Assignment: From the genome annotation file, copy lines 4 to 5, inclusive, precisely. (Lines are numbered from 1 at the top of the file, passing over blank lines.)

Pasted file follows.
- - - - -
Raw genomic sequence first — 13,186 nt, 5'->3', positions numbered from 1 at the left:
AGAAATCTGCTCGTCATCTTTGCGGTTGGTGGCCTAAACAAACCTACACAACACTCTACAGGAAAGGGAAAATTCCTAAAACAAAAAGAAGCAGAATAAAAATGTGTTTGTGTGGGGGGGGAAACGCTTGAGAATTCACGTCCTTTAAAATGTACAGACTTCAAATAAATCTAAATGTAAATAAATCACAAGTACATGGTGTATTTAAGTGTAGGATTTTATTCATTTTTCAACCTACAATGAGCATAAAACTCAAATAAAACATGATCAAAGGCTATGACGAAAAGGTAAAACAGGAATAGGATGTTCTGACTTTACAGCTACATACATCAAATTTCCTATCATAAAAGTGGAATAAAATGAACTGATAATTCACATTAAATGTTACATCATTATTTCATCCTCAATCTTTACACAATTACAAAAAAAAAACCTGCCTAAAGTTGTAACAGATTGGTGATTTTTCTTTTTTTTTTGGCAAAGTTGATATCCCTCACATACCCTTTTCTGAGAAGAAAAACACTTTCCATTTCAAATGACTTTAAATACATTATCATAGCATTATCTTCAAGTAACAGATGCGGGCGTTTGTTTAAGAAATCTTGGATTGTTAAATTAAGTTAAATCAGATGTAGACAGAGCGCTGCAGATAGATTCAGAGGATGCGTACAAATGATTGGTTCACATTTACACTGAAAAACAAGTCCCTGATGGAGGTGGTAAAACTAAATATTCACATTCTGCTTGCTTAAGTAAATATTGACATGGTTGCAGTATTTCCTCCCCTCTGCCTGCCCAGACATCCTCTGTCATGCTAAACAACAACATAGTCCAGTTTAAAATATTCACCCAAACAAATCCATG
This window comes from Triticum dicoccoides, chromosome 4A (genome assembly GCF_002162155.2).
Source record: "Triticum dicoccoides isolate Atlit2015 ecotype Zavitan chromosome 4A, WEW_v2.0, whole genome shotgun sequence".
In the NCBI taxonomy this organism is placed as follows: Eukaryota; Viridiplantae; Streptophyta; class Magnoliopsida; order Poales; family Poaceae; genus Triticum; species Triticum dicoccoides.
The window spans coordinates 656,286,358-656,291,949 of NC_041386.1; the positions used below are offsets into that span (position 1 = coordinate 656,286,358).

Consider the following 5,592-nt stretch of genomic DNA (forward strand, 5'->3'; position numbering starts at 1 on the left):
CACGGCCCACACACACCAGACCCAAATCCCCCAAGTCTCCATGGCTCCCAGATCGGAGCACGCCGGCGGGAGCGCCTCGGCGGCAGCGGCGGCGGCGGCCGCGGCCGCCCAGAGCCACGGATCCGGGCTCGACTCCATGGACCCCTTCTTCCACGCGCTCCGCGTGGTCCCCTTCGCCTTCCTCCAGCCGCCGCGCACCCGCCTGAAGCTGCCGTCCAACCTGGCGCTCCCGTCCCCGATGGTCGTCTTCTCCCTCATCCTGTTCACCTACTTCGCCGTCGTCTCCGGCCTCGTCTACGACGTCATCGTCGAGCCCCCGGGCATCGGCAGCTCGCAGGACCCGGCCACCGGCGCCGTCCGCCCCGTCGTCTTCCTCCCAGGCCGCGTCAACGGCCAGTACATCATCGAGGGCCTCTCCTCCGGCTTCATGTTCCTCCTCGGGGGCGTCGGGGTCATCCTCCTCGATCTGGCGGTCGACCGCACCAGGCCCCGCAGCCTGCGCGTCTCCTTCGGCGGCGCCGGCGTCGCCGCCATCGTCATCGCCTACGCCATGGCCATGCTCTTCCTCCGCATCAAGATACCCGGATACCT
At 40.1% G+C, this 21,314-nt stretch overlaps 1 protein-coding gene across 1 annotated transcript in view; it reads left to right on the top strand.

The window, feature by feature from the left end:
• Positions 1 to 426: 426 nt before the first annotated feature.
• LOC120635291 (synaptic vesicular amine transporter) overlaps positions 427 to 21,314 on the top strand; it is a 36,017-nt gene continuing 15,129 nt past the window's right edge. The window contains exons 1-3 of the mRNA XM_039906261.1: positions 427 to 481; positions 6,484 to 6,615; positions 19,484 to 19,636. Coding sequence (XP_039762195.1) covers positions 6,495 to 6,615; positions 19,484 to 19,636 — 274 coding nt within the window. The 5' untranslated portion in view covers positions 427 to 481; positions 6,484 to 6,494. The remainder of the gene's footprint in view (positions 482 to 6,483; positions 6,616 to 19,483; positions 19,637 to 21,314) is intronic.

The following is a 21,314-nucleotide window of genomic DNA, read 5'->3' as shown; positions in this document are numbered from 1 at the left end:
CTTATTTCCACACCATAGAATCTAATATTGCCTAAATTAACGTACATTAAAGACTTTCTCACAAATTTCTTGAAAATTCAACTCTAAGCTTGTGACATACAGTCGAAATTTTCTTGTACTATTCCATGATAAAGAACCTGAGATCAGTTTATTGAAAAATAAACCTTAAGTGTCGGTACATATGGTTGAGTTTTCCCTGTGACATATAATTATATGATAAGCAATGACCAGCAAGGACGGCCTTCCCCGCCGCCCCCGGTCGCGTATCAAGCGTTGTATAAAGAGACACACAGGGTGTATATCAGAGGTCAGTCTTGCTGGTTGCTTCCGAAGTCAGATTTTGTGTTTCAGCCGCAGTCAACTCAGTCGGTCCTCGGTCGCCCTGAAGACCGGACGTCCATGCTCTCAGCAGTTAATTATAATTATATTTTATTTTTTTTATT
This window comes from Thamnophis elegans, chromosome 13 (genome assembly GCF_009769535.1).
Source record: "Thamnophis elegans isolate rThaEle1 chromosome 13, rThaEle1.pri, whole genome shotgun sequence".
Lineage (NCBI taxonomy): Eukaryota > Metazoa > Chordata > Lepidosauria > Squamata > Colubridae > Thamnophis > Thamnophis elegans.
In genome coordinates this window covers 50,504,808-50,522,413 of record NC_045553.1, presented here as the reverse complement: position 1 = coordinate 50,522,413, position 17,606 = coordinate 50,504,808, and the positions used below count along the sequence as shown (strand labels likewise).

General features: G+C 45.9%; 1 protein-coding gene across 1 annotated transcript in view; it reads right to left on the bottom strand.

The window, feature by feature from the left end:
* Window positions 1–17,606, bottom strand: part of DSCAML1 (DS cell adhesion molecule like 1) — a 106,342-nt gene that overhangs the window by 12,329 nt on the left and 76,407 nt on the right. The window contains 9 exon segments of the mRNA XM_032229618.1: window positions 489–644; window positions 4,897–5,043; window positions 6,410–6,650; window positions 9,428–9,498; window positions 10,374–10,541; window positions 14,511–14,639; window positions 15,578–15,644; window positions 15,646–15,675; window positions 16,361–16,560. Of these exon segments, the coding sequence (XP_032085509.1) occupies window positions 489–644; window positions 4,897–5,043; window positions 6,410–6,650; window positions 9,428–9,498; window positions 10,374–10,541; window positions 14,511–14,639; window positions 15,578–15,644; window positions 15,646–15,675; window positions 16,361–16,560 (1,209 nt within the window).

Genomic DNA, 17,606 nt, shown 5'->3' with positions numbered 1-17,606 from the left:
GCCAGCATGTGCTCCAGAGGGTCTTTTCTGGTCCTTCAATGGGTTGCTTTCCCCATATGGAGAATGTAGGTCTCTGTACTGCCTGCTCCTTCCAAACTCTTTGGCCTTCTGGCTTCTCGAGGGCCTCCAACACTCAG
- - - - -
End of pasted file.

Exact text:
Source record: "Triticum dicoccoides isolate Atlit2015 ecotype Zavitan chromosome 4A, WEW_v2.0, whole genome shotgun sequence".
In the NCBI taxonomy this organism is placed as follows: Eukaryota; Viridiplantae; Streptophyta; class Magnoliopsida; order Poales; family Poaceae; genus Triticum; species Triticum dicoccoides.